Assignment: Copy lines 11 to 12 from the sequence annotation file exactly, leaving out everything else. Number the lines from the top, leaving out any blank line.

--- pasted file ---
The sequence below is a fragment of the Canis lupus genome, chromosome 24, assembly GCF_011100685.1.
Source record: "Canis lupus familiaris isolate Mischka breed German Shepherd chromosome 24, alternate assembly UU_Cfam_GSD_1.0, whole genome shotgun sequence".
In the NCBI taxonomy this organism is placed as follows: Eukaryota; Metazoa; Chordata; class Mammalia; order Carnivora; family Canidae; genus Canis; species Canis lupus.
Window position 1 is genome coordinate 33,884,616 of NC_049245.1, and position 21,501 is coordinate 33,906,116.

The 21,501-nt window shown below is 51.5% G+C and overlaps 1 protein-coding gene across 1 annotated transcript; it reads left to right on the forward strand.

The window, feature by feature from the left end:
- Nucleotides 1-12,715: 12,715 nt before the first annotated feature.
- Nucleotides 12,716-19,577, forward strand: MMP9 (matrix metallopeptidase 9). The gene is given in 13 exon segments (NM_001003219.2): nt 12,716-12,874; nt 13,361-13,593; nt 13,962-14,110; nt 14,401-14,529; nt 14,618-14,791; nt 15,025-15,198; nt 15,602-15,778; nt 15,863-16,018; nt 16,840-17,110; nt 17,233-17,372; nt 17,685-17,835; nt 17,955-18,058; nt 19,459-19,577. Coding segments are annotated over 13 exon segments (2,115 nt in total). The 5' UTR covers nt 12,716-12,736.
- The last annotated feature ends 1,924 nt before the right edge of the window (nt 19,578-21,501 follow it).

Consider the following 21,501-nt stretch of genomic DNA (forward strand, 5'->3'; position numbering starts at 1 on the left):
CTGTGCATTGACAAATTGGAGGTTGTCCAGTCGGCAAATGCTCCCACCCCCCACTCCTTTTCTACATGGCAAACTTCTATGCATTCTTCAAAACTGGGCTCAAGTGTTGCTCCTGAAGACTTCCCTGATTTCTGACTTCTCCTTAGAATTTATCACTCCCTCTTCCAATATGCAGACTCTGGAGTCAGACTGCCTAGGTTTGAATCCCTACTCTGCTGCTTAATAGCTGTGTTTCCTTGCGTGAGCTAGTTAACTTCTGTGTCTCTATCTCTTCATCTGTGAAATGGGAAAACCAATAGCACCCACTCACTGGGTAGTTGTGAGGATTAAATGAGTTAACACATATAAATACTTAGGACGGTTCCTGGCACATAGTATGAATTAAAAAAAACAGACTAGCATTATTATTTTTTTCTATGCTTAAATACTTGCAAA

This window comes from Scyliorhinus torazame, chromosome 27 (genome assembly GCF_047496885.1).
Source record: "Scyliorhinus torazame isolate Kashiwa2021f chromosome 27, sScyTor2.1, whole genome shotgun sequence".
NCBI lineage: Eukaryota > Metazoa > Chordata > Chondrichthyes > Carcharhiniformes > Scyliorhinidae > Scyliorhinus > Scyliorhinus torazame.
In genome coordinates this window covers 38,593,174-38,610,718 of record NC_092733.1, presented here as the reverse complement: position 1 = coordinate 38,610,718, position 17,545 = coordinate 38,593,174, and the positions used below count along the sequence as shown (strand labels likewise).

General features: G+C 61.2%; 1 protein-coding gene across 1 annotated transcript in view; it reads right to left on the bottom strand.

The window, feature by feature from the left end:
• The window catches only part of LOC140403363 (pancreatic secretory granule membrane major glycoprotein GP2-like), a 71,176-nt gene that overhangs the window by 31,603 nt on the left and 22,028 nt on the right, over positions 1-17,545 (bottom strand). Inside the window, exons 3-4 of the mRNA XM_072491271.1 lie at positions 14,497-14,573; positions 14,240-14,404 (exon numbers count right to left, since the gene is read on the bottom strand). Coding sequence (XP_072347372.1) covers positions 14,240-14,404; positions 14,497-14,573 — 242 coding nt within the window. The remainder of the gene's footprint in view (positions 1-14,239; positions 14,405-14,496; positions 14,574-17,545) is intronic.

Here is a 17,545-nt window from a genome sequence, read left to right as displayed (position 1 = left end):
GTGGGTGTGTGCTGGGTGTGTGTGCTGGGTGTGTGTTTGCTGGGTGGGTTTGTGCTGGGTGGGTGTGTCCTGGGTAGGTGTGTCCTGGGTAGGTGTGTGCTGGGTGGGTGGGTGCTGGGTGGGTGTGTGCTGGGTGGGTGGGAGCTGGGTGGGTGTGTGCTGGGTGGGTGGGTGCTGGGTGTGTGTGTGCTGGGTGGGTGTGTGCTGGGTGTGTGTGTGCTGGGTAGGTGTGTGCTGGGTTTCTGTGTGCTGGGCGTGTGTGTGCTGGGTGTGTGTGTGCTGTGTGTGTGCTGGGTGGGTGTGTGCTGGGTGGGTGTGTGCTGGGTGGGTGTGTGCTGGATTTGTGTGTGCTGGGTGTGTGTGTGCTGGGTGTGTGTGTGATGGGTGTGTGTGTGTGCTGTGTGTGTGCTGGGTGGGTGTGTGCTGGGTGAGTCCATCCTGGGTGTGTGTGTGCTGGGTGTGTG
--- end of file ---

CTGTGCATTGACAAATTGGAGGTTGTCCAGTCGGCAAATGCTCCCACCCCCCACTCCTTTTCTACATGGCAAACTTCTATGCATTCTTCAAAACTGGGCTCAAGTGTTGCTCCTGAAGACTTCCCTGATTTCTGACTTCTCCTTAGAATTTATCACTCCCTCTTCCAATATGCAGACTCTGGAGTCAGACTGCCTAGGTTTGAATCCCTACTCTGCTGCTTAATAGCTGTGTTTCCTTGCGTGAGCTAGTTAACTTCTGTGTCTCTATCTCTTCATCTGTGAAATGGGAAAACCAATAGCACCCACTCACTGGGTAGTTGTGAGGATTAAATGAGTTAACACATATAAATACTTAGGACGGTTCCTGGCACATAGTATGAATTAAAAAAAACAGACTAGCATTATTATTTTTTTCTATGCTTAAATACTTGCAAA

This window comes from Scyliorhinus torazame, chromosome 27 (genome assembly GCF_047496885.1).